What's the difference between the lights in a parking lot and the light of a laser? Parking lot lights illuminate large areas, providing just enough light to find your car, without casting so much as to disrupt a neighboring home or business. In contrast, the light of a laser is so intense that it can slice through steel or be used in intricate surgical applications.
Today, we find ourselves managing highly integrated and often complex organizational processes. You may have heard this referred to as “big-picture management.” Whether we manage production, quality, procurement or the safety function, it's imperative that each functional management area understands the organization's mission to deploy laser-focused actions that contribute to success. A “big-picture” approach alone is insufficient. Success only can be achieved when “big-picture” and laser-focused visions are combined to achieve synergistic results.
Several years ago, I was working with a group of other safety professionals to develop a new safety vision for the corporation. In all honesty, I wasn't sure I wanted to be part of the discussion after I failed to move the group past what I felt was a short-sighted vision statement adopted by the team. The statement read something like: “As a company, we are to promote and support occupational safety and to manage in a manner that seeks to eliminate occupational injuries and illnesses.” While it might have looked nice on paper, it came up short in terms of our actual mission — namely, to protect our people, processes and products. If our safety mission was to stop loss, why didn't we just say so?
When it comes to improving safety in the workplace, the first question to ask yourself is: What is your laser-focused vision for safety success and are you experiencing a level of success that truly supports this vision? Next, consider whether or not employees actively are implementing this vision on a daily basis. Political commentator Richard Brookhiser once said during Ronald Reagan's presidential tenure: “Reaganism could be jotted down on the back of a business card.” It was simply, “defeat communism and cut taxes.” What didn't fit on the back of a business card, Brookhiser said, could safely be ignored.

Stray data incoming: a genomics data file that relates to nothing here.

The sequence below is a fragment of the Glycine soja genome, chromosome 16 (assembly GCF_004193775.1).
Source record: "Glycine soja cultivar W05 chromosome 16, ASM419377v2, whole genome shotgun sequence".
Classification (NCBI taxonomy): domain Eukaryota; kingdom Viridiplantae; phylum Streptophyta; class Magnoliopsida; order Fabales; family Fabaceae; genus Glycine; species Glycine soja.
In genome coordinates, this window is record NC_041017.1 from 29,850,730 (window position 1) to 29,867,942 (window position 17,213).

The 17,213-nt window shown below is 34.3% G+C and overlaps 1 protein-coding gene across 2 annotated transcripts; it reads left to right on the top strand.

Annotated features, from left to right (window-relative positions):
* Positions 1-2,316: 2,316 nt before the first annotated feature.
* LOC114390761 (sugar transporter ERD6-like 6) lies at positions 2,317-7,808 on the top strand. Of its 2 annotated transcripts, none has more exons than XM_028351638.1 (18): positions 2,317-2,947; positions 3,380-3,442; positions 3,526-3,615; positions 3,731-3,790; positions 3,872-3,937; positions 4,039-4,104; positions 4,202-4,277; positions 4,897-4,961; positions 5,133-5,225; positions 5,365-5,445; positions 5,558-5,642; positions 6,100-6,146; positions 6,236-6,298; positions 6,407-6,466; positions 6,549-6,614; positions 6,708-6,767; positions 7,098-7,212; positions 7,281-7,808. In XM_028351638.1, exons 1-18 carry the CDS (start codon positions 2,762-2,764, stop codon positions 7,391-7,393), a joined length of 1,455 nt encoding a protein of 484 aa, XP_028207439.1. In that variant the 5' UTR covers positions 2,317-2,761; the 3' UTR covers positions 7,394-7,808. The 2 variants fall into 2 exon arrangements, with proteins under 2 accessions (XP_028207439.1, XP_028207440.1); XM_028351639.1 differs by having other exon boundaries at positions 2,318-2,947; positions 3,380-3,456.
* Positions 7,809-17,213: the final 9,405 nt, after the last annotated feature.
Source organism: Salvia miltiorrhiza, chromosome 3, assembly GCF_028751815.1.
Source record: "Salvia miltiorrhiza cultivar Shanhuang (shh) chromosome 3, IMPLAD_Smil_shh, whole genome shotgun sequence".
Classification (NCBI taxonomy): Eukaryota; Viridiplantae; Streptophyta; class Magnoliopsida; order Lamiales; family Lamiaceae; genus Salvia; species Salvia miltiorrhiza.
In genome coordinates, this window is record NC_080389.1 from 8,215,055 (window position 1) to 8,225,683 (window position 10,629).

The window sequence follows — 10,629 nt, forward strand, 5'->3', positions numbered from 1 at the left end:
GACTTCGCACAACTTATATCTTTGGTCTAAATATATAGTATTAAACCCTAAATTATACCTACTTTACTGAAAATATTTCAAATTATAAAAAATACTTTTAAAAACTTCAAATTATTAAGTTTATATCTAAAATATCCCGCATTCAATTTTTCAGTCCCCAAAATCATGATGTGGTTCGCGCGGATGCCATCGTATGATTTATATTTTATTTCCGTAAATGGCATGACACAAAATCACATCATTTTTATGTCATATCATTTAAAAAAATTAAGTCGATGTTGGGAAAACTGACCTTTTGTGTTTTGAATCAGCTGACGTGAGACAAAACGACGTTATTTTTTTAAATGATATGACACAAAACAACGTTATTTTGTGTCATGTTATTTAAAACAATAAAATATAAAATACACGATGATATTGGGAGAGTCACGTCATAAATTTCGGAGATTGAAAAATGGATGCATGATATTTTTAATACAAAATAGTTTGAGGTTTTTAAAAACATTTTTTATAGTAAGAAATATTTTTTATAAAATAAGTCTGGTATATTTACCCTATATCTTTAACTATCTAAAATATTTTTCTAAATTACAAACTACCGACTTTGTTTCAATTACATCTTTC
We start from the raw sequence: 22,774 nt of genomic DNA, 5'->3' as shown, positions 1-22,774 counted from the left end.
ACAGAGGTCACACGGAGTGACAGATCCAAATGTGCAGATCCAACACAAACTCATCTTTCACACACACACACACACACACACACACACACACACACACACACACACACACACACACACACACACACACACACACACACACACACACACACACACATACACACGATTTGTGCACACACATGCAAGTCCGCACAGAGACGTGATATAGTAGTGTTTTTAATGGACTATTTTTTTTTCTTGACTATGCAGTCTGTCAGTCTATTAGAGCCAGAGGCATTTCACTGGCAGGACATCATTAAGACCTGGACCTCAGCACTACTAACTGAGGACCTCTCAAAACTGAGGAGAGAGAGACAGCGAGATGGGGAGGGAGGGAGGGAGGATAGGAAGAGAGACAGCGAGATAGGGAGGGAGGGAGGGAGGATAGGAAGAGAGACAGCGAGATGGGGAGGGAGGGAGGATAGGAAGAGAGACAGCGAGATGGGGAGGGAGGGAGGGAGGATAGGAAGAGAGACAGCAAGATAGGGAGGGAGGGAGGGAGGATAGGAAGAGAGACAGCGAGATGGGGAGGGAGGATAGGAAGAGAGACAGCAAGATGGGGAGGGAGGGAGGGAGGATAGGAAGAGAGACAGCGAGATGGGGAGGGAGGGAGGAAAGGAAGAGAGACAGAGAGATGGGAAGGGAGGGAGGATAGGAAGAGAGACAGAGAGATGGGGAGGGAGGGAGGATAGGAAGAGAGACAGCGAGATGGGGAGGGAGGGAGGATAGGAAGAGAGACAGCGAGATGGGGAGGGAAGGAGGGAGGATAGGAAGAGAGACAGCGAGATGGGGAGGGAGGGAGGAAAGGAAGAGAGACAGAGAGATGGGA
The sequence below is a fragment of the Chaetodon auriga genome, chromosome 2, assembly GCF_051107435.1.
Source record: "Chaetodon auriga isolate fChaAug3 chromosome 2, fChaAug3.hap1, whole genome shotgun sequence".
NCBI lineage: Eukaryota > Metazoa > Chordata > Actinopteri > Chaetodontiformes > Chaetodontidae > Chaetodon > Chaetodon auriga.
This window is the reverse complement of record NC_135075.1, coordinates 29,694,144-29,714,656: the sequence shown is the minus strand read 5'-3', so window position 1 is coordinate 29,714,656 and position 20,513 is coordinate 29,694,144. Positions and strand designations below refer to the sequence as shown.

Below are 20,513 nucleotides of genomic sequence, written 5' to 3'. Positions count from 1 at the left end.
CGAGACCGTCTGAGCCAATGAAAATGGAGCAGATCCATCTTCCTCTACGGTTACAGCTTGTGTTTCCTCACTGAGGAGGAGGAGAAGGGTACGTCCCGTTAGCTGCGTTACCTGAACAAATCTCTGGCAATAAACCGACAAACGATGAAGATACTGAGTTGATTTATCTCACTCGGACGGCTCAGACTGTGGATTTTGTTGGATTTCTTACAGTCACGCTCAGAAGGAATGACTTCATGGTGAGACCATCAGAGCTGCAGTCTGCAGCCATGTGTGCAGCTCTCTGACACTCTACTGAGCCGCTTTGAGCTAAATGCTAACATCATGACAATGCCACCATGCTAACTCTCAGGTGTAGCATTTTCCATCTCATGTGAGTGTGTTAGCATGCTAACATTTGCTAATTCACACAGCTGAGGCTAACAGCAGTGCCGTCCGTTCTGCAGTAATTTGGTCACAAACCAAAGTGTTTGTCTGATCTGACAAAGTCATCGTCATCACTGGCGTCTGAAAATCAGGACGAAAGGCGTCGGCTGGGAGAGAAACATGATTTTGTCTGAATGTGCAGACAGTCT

If you can't articulate your vision, you won't be able to communicate it to others or motivate people to achieve defined goals. Your vision statement must communicate both the purpose and values of your organization. It also should be clear, concise and geared toward success, while inspiring employees to deliver their best and safest work. It also is worth noting that the vision statement can help shape external perceptions of your organization.
So what is your vision for safety success? For too many organizations, it's focused on reducing or mitigating loss. Does this kind of safety vision engage or excite you? If not, how can it possibly excite those who are expected to demonstrate these behaviors on a daily basis?
Would someone who looked at your vision statement quickly recognize your safety values and how safety factors into your organization? A laser-focused safety vision can be a powerful tool for engaging employees, elevating expectations and driving a sense of ownership that takes people out of their comfort zones. Consider the following for developing a laser-focused safety vision for your organization:
Seek multiple perspectives. Assess your organization from top to bottom and inside out. Ask employees what motivates and inspires their commitment to safety and if the current safety vision aligns with their perspectives. Gather external feedback and don't be discouraged if comments from the manufacturing floor do not align with comments from the front office.